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Mary Poppins

January 9, 2014

Last weekend we went to see Saving Mr. Banks, and I enjoyed it hugely. The first movie I ever saw was Mary Poppins; it was several years later that I discovered there were books. As a kid, I loved the story about popping into paintings and the one about the gingerbread stars. As a parent, I was charmed all over again, reading the stories to my kids. Eleanor, in particular, delighted in Mary Poppins’ curt replies to questions she didn’t want to answer.

After they’d read Mary Poppins, Mary Poppins Comes Back, Mary Poppins Opens the Door, and Mary Poppins in the Park, we showed our kids the movie and took them to see the stage musical in Chicago. We had a Mary Poppins cookbook, Mary Poppins in the Kitchen, from which we made Welsh Rarebit. My favorite story as an adult is from Mary Poppins Opens the Door, about the Cat that Looked at a King.

Especially because of the curt replies and unwillingness to explain or elaborate on her refusals, Mary Poppins has always reminded me of my mother. So I am more fond of the character of Mary Poppins than I’ve found other people tend to be. photo-249

I reacted the same way to Saving Mr. Banks—with recognition and delight at the way the character of P.L. Travers reacts to the rest of the world—mostly in terms of not having much use for it. She was a bit of a termadgeon, which is my invented word combining curmudgeon and termagant. In the movie, Mrs. Travers does not approve of invented words, commanding the user of one to “un-invent it.”

I’ve also been leafing through the Christmas books and those unpacked from our travels in a mostly desultory way, reading a bit here and there, re-reading parts I’d mostly forgotten, and occasionally looking up from one—like Agatha Christie’s And Then There Were None—to find I’d read the whole thing through again. I didn’t remember much from my first reading except that I’d thought the plot was terribly clever. This time through, though, I found myself much less in sympathy with the idea of anyone sitting in judgment on other people.

Many of the reviews of Saving Mr. Banks mention that P.L. Travers appears “cranky” and “self-centered.” I believe it’s the New Yorker that gets it closest to right, saying that Travers “was a self-conscious, self-aware, free-thinking artist whose personal life couldn’t have been more different from Disney’s normative sentimentalism.”  It may be startling, but it was more than merely “cranky” for Travers—or her character, or my mother–to go her own way and not care what other people think.

There is a certain mind-set I get into when I’ve read a book and sit down to collect my thoughts, and I’ve not been inclined to bend my head to that yoke lately; our holidays have been prolonged by the continued presence of adult children to talk to, cook for, and share books and movies with. I have indulged in a prolonged abnegation of  my usual rounds for reading and writing, and an unwillingness to explain.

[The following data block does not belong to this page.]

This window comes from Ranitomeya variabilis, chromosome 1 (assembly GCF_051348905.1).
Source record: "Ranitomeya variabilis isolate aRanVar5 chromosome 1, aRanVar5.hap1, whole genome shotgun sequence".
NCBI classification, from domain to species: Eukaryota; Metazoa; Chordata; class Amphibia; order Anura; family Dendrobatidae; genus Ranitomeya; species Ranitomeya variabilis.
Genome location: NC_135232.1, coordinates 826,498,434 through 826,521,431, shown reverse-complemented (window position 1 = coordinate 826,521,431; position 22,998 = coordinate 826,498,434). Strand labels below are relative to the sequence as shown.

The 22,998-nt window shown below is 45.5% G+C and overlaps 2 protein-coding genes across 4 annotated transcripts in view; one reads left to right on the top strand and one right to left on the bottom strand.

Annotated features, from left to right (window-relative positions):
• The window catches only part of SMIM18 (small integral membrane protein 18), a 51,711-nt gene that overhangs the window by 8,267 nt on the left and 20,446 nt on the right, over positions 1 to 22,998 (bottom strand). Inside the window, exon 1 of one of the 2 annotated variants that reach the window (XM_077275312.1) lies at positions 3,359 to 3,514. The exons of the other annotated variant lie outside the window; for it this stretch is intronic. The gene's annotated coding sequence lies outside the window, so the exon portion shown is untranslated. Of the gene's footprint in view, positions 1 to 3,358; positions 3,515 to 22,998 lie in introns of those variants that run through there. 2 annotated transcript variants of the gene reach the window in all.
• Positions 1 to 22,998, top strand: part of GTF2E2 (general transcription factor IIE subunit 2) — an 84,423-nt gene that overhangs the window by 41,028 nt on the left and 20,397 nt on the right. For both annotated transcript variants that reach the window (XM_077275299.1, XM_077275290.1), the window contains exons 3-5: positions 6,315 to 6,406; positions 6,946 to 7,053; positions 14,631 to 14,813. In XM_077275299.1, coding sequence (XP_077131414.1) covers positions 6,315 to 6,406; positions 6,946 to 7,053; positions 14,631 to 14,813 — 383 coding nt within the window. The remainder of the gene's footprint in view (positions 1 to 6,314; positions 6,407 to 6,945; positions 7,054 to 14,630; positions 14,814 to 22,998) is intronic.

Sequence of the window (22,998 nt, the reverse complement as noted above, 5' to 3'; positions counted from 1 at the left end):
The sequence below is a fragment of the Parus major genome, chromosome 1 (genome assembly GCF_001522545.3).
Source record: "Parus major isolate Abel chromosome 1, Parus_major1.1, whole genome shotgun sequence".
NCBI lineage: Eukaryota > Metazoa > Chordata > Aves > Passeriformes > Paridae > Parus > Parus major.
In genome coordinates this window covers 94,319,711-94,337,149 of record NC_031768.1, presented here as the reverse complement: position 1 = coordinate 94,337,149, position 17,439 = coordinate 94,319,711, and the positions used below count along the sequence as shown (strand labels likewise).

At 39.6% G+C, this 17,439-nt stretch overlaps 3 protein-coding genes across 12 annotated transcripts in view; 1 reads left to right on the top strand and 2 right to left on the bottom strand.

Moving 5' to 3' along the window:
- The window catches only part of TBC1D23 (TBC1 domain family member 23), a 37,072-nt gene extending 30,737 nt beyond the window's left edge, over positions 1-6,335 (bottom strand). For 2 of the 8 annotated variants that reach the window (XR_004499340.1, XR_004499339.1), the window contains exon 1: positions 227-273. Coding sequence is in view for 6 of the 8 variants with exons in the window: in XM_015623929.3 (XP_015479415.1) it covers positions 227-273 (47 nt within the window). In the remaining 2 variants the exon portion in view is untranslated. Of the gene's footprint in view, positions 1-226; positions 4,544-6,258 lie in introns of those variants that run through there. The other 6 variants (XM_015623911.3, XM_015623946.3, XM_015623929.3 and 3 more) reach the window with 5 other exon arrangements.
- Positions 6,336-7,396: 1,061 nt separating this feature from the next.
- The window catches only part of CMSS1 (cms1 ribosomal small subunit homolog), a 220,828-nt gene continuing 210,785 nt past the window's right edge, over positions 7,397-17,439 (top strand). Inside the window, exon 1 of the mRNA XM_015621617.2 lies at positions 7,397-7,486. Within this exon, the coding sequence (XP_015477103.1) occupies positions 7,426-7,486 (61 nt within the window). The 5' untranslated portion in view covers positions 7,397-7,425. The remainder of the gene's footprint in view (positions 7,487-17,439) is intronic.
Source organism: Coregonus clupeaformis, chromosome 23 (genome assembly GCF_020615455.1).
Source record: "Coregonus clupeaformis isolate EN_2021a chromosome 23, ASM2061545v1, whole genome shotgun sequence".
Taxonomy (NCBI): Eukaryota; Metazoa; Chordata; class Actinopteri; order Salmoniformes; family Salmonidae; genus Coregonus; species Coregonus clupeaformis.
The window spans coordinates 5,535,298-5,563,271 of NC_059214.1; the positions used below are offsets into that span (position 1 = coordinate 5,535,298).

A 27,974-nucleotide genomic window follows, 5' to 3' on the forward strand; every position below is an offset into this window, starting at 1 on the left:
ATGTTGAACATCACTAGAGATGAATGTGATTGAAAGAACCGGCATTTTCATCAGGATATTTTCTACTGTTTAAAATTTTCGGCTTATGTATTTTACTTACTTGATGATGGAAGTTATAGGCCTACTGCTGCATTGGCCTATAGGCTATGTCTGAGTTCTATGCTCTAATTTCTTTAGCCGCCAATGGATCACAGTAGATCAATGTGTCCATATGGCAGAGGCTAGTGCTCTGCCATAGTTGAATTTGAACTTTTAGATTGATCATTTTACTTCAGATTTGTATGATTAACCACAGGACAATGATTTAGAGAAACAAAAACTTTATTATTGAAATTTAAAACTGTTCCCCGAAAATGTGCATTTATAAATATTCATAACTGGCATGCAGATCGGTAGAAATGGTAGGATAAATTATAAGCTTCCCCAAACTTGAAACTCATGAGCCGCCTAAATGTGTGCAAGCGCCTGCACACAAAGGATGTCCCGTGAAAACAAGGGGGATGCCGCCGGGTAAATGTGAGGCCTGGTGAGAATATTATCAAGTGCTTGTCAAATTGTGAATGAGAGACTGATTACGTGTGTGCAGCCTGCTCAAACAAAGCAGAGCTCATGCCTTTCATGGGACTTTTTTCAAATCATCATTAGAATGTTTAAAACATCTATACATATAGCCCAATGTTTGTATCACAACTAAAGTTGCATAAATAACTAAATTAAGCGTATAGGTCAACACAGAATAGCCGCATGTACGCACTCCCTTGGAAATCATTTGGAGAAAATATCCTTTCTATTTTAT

And that’s certainly more than you needed to know.

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26 Comments leave one →
  1. January 10, 2014 6:43 am

    I remember seeing Mary Poppins in the theater as a very young child. We all went for ice cream after the movie and my mother had my brother and me close our eyes so we too could float. She and whomever else was with us (not my father, they were divorced, not my stepfather, she hadn’t met him yet, but I don’t remember who it was) tried to convince us that we were floating. As much as I wanted to believe (and I did), I could feel the hardness of the bench I was sitting on and I knew I wasn’t. I was so disappointed.

    • January 14, 2014 8:49 am

      Humph. It’s that kind of wishing that gives real magic a bad name.

  2. January 10, 2014 11:15 am

    I am really excited to see Saving Mr. Banks. :)

    • January 14, 2014 8:49 am

      I’ll look forward to hearing what you think of it!

  3. January 10, 2014 12:36 pm

    A film I might actually see (they are few and far between!) and so I’m delighted you enjoyed it. I am very attracted by the thought of ‘a self-conscious, self-aware, free-thinking artist whose personal life couldn’t have been more different from Disney’s normative sentimentalism’. Yes, I’d pay good money to hear more about that. :)

    • January 14, 2014 8:54 am

      Since coming home from London, Eleanor has been delighted at the low cost of seeing movies here. It’s not as much of an investment. How “free-thinking” Travers was is only hinted at in the movie. I personally found a scene in which she sleeps with a stuffed animal the most unrealistic. I’m convinced that, consistent with an earlier scene, she had no use for such things.

  4. Phyllis permalink
    January 10, 2014 1:36 pm

    Mary Poppins was one of my absolute favorite books as a child. I loved it all over again when I read it to my child (and husband!) several years ago. I’m looking forward to the movie. Seeing your mom as MP made my day!